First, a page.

Overall, the total risk for all MAE was 7% and was higher in the anesthesia cohort (7%) vs. the ODS cohort (4%). In-hospital deaths within 30 days were more common in patients receiving anesthesia (1.9%) vs. ODS (0.6%). In addition, anesthesia care was associated with a higher risk for cardiac arrest, new arrhythmia, device malposition, vascular complications and miscellaneous adverse events. ODS was associated with a higher risk for dialysis initiation, tamponade and airway events. After adjusting for preprocedural risk, anesthesia care was associated with increased odds of MAE compared with ODS (odds ratio, 1.2; 95% CI, 1.03-1.4; p=0.02).
The study shows that, "for a subset of [pediatric cardiac catheterization laboratory] procedures, that the use of ODS is associated with high-quality efficient care and that there is no evidence (for this subset of procedures) that the alternative use of [anesthesia care] would improve outcomes," the authors write. "These findings should inform future guidelines governing the use of procedural sedation," they conclude.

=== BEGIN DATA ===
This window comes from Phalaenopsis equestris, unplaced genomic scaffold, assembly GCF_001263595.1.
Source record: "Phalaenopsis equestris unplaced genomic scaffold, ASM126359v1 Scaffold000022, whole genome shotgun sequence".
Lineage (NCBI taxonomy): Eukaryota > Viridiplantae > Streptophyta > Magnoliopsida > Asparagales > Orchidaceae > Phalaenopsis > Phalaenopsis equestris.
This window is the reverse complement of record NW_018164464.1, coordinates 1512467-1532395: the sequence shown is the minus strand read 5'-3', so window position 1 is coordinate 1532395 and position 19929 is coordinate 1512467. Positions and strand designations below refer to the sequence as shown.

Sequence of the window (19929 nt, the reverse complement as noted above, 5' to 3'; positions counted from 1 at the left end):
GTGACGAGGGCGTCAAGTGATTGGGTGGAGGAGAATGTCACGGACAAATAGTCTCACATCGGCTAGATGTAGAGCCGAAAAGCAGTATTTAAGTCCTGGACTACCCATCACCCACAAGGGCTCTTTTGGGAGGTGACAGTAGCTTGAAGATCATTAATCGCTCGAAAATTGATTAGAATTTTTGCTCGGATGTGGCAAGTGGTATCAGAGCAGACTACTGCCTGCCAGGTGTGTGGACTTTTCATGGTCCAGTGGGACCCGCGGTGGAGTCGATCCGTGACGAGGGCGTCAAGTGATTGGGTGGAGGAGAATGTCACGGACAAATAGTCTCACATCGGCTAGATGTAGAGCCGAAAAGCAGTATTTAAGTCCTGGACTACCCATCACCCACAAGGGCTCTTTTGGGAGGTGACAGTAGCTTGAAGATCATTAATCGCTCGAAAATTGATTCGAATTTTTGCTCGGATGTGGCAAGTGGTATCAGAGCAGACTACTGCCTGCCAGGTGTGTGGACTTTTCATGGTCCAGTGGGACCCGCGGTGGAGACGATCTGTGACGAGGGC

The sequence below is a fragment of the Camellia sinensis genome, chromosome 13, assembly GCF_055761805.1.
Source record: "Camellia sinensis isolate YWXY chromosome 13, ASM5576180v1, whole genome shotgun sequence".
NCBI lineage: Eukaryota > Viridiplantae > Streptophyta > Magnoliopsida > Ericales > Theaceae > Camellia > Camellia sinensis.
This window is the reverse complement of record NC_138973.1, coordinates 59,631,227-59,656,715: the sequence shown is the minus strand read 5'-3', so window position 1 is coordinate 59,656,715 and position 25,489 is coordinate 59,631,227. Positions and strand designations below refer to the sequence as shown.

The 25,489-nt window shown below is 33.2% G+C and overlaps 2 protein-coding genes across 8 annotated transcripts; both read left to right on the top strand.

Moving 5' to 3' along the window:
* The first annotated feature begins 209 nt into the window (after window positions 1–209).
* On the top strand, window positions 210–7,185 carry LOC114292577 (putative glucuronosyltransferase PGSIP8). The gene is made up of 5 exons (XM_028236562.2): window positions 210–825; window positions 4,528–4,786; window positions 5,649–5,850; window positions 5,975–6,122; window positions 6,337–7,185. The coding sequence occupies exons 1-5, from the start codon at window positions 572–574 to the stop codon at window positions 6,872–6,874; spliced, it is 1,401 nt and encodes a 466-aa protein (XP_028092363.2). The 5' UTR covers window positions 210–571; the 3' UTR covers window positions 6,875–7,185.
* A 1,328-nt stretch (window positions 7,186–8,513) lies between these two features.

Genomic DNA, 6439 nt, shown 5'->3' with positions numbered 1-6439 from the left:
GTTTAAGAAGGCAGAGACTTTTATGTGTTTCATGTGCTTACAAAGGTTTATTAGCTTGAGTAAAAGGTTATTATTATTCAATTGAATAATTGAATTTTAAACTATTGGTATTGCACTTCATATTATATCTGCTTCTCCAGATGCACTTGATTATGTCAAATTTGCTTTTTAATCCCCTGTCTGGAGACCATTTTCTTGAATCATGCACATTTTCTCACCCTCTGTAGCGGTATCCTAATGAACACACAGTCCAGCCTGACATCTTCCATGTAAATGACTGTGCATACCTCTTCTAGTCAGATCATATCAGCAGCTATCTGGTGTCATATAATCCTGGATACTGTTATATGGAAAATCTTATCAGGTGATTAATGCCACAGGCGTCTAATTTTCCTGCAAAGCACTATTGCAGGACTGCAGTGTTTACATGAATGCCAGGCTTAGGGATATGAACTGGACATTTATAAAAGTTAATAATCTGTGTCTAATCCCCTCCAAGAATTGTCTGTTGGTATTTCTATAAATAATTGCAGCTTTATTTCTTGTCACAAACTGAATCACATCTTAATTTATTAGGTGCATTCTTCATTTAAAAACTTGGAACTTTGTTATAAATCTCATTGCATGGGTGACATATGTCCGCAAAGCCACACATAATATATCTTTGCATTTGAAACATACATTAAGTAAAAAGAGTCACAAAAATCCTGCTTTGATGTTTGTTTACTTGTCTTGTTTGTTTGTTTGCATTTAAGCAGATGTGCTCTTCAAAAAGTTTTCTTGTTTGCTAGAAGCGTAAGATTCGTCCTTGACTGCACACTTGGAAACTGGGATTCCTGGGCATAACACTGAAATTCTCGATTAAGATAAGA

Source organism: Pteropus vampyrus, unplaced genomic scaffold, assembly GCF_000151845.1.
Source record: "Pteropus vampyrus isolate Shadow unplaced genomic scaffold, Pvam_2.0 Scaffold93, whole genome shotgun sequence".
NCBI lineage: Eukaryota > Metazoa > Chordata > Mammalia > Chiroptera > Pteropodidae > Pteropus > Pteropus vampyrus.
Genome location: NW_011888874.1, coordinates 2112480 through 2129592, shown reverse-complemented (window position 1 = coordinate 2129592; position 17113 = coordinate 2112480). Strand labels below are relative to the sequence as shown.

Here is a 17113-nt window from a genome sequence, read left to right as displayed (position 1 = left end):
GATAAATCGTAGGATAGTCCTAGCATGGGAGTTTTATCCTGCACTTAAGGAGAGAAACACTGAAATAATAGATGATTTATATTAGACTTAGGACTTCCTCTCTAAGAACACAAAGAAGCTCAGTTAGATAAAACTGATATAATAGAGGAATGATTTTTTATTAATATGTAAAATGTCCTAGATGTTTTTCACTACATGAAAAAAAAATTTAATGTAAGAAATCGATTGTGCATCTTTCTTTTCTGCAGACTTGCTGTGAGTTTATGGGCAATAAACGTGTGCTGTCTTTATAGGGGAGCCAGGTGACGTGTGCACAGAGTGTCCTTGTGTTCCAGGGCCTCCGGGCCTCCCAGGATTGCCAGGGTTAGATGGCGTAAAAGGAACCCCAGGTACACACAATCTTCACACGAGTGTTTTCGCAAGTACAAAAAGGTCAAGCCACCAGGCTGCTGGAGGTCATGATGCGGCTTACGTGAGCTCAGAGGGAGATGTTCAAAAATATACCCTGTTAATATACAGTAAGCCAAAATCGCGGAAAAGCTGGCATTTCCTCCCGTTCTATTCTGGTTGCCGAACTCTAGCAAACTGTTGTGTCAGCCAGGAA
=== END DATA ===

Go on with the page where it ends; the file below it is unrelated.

ACC Launches EP Device Implant Registry, Expanding Scope of Former ICD Registry
The ACC has changed the name of its ICD Registry to the EP Device Implant Registry, effective April 1. The EP Device Implant Registry will include data on ICD and CRT-D procedures previously captured in the ICD Registry, as well as provide flexibility to capture novel pacemaker procedures. In addition, the EP Device Implant Registry now allows participants to capture data on shared decision-making, a compliance requirement for the Centers for Medicare and Medicaid Services' national coverage determination for ICD/CRT-D primary prevention device implants. The registry also fully supports the data requirements for ACC Accreditation Services Electrophysiology Accreditation, fully supporting the program's data requirements. For more information, visit ACC.org/EPDeviceRegistry.
Look For NCDR Research at ACC.21
Research using data from NCDR registries will be featured throughout ACC.21, including a Featured Clinical Research (FCR) presentation from the LAAO Registry on "One-Year Clinical Outcomes Following Watchman Transcatheter Left Atrial Appendage Occlusion For Stroke Prevention in Patients With Atrial Fibrillation."
Search "NCDR" in the ACC.21 Online Program Planner for more. Check out the full lineup of the meeting's Late-Breaking Clinical Trials and FCR Sessions in the program planner.
Keywords: ACC Publications, Cardiology Magazine, Quality Improvement, National Cardiovascular Data Registries, Treatment Outcome, Outcome Assessment (Health Care), Registries
< Back to Listings